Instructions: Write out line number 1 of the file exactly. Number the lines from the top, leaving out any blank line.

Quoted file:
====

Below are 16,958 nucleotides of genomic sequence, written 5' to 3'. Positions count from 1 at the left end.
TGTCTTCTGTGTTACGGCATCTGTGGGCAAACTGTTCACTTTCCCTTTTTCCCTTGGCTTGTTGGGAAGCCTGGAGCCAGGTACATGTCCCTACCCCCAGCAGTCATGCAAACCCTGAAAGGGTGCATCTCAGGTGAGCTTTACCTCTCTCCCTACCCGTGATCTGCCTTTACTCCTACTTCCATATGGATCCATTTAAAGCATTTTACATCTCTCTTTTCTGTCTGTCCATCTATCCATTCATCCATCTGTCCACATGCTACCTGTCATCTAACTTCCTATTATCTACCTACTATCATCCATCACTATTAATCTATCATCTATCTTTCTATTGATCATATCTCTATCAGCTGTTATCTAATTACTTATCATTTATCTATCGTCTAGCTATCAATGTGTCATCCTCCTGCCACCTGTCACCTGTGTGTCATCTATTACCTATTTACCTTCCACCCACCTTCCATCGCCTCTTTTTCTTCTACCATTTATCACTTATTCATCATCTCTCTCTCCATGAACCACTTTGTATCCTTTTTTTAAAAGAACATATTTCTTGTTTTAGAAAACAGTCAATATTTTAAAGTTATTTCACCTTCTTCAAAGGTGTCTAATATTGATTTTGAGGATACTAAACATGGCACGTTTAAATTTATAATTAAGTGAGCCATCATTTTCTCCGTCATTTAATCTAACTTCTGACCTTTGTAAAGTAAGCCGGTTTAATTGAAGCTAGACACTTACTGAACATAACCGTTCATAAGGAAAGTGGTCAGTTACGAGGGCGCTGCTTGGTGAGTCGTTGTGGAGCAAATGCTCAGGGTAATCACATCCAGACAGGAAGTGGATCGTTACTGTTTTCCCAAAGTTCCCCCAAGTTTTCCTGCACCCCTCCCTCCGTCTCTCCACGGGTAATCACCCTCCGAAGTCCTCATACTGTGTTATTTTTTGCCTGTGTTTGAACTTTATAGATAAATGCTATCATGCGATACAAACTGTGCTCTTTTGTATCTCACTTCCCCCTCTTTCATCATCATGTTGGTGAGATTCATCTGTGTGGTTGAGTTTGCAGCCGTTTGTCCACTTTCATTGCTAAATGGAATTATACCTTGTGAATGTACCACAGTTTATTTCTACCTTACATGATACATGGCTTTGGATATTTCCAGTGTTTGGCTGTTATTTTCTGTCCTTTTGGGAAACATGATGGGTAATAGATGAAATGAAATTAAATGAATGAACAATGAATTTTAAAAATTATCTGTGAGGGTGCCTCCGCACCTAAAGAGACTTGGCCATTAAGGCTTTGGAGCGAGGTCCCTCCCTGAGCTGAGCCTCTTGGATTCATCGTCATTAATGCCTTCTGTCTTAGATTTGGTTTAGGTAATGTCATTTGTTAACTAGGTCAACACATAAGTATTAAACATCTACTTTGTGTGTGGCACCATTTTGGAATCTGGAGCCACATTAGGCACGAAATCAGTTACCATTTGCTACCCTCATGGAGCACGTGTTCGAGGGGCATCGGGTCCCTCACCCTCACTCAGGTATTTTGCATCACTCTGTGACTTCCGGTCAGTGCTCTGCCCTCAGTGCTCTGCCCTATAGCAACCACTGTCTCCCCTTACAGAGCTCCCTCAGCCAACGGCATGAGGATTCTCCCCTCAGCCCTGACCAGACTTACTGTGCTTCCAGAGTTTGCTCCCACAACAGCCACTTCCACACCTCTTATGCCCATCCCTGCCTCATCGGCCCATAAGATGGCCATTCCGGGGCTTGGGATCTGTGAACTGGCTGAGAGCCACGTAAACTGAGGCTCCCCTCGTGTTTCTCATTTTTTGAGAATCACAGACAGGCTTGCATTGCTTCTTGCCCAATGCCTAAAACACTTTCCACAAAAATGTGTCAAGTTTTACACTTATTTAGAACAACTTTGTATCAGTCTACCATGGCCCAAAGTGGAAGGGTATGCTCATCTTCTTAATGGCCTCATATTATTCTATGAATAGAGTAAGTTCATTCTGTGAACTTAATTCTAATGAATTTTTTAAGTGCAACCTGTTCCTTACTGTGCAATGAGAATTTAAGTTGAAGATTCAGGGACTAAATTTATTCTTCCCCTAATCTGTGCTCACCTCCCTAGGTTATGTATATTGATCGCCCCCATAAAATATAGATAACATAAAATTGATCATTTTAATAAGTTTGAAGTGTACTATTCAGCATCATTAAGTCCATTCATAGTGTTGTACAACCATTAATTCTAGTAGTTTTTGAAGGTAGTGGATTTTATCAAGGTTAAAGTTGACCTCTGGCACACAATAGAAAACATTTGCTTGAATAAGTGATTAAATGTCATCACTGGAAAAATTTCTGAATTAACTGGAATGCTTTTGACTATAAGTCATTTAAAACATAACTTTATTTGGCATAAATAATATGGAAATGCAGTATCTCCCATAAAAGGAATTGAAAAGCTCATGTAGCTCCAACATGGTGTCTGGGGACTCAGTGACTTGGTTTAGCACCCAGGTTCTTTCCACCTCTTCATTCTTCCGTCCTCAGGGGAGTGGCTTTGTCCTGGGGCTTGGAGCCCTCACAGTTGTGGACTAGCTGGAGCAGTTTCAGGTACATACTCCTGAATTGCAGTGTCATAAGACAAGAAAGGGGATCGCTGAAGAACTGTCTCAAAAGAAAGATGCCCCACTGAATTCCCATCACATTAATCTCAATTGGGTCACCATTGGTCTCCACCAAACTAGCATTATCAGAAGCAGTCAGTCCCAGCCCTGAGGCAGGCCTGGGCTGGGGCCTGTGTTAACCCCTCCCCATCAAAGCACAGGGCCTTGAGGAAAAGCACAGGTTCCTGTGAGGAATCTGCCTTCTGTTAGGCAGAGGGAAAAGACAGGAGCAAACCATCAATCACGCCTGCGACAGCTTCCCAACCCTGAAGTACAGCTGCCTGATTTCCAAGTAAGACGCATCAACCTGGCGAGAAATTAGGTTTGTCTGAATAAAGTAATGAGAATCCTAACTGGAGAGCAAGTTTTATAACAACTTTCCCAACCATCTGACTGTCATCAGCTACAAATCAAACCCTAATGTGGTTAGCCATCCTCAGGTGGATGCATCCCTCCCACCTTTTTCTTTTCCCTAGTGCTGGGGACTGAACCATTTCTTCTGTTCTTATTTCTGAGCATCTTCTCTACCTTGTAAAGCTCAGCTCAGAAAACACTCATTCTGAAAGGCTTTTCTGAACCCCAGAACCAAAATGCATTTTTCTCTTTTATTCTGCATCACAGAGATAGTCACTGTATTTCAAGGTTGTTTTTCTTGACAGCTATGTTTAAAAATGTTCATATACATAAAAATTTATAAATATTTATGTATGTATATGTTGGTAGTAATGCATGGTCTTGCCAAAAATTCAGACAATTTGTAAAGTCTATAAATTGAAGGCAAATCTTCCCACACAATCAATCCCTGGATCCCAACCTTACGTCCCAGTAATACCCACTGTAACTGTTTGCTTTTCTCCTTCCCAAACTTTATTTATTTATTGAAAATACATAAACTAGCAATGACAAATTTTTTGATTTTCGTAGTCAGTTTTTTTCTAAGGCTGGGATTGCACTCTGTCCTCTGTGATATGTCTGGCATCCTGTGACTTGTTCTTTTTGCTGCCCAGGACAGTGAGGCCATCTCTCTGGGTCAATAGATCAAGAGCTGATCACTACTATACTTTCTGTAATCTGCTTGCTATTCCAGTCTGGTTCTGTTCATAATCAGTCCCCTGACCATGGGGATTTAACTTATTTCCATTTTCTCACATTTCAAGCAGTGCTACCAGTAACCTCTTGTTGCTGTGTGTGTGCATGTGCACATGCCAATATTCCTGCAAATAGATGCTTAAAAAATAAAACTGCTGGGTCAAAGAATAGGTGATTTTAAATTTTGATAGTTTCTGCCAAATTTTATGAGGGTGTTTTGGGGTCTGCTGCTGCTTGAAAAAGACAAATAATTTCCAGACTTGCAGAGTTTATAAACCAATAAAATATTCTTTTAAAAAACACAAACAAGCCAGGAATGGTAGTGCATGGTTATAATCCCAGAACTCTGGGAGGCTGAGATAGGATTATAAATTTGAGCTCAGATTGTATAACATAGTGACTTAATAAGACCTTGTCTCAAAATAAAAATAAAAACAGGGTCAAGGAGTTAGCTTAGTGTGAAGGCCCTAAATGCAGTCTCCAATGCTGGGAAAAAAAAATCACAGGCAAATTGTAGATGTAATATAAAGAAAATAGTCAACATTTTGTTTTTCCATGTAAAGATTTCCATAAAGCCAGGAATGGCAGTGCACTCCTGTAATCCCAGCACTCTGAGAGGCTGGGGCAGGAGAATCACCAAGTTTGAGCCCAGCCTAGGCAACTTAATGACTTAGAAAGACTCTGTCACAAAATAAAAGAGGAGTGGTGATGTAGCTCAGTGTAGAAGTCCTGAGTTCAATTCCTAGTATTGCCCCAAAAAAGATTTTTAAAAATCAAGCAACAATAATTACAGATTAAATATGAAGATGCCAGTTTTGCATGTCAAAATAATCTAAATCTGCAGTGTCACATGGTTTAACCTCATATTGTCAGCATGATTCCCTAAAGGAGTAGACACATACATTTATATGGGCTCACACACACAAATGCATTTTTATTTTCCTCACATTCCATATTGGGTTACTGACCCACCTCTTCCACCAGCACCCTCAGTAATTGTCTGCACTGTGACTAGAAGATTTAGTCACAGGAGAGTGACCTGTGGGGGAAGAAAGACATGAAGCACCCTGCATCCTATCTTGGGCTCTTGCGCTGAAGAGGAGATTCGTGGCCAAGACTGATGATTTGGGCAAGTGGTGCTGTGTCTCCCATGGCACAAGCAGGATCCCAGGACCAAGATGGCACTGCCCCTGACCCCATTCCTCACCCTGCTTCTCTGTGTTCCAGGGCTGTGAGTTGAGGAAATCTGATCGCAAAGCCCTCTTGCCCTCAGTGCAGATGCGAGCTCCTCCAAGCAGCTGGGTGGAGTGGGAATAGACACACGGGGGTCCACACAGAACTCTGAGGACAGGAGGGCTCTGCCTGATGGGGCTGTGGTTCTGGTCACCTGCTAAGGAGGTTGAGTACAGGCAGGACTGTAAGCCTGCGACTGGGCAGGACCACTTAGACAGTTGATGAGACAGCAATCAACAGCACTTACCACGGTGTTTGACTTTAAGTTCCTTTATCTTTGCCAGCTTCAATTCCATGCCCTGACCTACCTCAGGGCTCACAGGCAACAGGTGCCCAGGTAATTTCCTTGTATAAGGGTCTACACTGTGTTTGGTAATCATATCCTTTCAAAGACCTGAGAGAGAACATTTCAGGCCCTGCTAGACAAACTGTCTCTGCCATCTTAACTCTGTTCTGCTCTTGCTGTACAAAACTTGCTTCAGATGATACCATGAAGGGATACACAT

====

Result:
Below are 16,958 nucleotides of genomic sequence, written 5' to 3'. Positions count from 1 at the left end.